Company in Ridgeway that uses bugs to control plant pests is expanding
Sierra Biological has new building, growing workforce
RIDGEWAY – A company on Swett Road in Ridgeway has built an army of tiny insects that are used for pest control to help farmers and greenhouse operators produce crops – flowers, fruits, vegetables and cannabis.
Sierra Biological moved its operations to Ridgeway in May 2016. Casey Decker, the company’s CEO, founded the company in California. He was operating it in an out building at his home with his wife Nina.
They needed more room for the business. But real estate is very expensive in California. Decker had a big client at a greenhouse in Canada just over the border from Western New York. He also had a customer in Buffalo.
Decker scouted sites in WNY and settled on a former collision shop on Swett Road in Ridgeway.
The business has steadily grown since then, and currently has 10 employees. Decker put in climate-controlled rooms and has maxed out the space.
Sierra Biological is set to grow more. It has a new 10,800-square-foot facility next door and last month closed a deal with Beneficial Insectary Inc., where that company now has 100 percent equity of Sierra. Decker will stay on overseeing Sierra Biological.
Decker said the deal with Beneficial Insectary consolidates a long-standing and successful collaboration between the two companies, and gives Sierra Biological access to more products and technological to grow the business in Ridgeway.
“It is a logical and mutually beneficial way to give our excellent collaboration with Beneficial Insectary a more structural and permanent character,” Decker said. “I will continue to lead Sierra Biological and will further operate as an independent distributor with a regional focus in the Northeast. My clients value our quality, reliability, and personal service. The logistical and administrative benefits of a closer relationship with Beneficial Insectary will mean I can dedicate more of my time to serving their needs.”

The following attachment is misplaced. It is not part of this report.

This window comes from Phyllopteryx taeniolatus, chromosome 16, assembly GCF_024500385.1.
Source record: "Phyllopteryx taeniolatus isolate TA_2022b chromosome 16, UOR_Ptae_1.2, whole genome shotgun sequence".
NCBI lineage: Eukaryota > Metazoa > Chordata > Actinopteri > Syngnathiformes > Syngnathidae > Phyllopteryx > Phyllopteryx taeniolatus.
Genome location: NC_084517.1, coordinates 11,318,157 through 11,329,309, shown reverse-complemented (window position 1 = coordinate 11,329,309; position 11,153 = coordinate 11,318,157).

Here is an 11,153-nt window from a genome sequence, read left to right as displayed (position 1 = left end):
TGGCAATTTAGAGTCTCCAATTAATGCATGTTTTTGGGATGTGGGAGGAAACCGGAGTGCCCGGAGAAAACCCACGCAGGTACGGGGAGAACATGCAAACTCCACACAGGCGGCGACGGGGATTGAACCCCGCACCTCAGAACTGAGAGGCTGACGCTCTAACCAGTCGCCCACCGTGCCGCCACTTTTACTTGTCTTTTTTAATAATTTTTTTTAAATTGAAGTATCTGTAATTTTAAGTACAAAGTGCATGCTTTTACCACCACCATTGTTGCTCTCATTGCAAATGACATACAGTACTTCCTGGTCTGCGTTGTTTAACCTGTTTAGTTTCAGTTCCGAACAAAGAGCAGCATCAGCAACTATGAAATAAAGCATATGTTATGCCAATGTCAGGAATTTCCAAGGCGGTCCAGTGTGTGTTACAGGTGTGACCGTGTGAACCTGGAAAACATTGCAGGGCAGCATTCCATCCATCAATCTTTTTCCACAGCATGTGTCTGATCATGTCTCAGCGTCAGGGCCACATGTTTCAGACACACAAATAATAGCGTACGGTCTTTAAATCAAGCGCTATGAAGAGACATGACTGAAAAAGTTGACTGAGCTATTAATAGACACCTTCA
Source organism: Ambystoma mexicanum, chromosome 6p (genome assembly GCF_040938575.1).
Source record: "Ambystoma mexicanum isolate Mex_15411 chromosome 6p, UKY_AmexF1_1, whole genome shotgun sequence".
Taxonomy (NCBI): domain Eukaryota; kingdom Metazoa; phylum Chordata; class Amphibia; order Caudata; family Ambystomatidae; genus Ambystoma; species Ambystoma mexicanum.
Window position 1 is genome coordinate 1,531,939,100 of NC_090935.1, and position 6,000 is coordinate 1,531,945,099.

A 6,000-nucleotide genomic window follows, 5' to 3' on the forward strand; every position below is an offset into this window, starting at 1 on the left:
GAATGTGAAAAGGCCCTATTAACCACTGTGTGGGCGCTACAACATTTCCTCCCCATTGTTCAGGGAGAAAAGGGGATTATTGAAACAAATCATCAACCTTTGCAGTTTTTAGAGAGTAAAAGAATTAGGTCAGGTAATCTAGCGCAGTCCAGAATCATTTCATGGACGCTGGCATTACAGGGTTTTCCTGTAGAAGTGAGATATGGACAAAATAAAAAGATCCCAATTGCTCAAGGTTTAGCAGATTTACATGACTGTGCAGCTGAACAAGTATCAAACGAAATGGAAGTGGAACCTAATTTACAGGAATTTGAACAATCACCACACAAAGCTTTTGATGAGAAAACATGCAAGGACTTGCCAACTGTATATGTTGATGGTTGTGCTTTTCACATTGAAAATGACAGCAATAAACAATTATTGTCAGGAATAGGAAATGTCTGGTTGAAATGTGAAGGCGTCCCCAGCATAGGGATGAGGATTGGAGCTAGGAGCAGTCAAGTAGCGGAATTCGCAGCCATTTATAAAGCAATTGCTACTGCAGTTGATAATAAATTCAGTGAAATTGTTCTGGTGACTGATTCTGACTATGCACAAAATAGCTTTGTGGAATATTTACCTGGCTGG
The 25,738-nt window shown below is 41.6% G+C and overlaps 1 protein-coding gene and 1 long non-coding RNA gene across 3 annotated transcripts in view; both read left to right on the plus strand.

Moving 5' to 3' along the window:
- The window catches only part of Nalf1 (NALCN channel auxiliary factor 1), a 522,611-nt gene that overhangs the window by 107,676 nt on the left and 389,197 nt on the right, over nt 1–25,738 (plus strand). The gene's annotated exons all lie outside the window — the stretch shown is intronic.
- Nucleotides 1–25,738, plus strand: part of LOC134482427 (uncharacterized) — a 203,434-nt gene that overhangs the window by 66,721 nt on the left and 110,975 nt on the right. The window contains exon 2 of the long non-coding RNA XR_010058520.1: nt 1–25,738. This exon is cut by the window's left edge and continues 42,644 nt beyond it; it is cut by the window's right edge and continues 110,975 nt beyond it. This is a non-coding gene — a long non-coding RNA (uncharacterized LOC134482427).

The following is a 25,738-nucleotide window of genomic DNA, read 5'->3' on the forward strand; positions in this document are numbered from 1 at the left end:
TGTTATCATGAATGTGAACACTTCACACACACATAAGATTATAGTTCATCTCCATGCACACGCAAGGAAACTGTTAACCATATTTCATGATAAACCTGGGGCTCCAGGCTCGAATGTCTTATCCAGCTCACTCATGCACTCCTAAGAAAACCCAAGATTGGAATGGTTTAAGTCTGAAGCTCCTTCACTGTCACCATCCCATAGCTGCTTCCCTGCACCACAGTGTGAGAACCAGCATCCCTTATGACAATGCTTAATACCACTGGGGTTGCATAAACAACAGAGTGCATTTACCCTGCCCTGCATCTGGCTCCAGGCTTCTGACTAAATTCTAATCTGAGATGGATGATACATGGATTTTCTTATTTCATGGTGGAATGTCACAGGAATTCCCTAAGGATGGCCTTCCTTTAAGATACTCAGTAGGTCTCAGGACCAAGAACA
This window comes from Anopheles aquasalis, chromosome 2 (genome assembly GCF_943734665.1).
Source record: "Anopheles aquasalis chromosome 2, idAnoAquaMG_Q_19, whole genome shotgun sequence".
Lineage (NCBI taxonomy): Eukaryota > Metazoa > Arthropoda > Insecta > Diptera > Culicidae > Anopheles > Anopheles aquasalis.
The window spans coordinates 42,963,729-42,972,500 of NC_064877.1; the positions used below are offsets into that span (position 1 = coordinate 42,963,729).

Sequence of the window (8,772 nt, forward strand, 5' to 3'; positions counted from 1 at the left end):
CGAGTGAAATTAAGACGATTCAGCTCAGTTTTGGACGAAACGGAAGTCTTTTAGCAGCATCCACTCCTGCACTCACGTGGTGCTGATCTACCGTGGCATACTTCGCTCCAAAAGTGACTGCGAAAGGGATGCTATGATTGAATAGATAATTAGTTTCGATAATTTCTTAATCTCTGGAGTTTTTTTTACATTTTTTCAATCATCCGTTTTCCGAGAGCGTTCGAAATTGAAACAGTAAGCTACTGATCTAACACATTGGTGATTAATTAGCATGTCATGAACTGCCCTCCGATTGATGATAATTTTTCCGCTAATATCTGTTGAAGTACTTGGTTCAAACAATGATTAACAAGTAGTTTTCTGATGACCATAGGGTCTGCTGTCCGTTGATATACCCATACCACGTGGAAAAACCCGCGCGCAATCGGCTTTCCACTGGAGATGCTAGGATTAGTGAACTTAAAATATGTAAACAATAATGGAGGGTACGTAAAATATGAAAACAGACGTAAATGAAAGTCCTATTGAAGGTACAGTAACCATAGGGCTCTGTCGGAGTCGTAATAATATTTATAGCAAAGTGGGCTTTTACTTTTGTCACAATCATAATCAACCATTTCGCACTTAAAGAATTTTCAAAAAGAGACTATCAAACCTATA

Cliff Noorlander, CEO of Beneficial Insectary, issued this statement: “I look forward to continuing my excellent working relationship with Casey within this new setting. It consolidates our long-standing relationship with Sierra Biological.
“We’ll be able to realize many operational synergies which will allow Casey to focus even more on serving his customers,” Noorlander said. “As part of the Biobest Group, I value the independence with which Beneficial Insectary can continue to operate and grow. I firmly intend to work in the same spirit with Sierra Biological.
“In addition to operational synergies, Sierra Biological brings certain in-house production and research programs. We look forward to the opportunity to further develop these relying on the resources and know-how of the group. Sierra’s technologies include nematodes and new technologies to control cannabis pests, which we will aim to leverage as part of our offering to this important market segment.”
Decker said he is thankful for his career working to control insects to help his customers grow more vibrant crops with bigger yields.
Sierra Biological can help farmers and greenhouse operators scout pests that are damaging plants and crops, and develop a strategy to reduce or eliminate those pests, and do it in a way that is natural without any pesticides.
“It’s mentally stimulating and not mind-numbing,” Decker said. “There is something every day that is different and each problem has 20 possible solutions.”
Decker said he was fortunate when not long after moving to Ridgeway he got a knock on the door from Tyler Palmer, who was then a recent graduate of Morrisville State College with an associate’s degree in diesel technology and a bachelor’s in renewable energy.
He had worked for a wind turbine company and then Western New York Energy in Medina.
Palmer, a Lyndonville native, welcomed the chance to help grow Sierra Biological and help the customers grow their crops in a very earth-friendly approach.
He has been a manager at Sierra Biological for six years. He likes the science behind the job.
“We replicate nature in a lab,” he said. “We’re just bringing what Mother Nature did inside.”
Sierra is sought after by organic farms and greenhouses, as well as conventional operators. They’re approach – introducing pests that prey on insects damaging plants – has saved customers from costly pesticides and sprays, and resulted in more robust yields.
“We’re an alternative to pesticides,” Palmer said.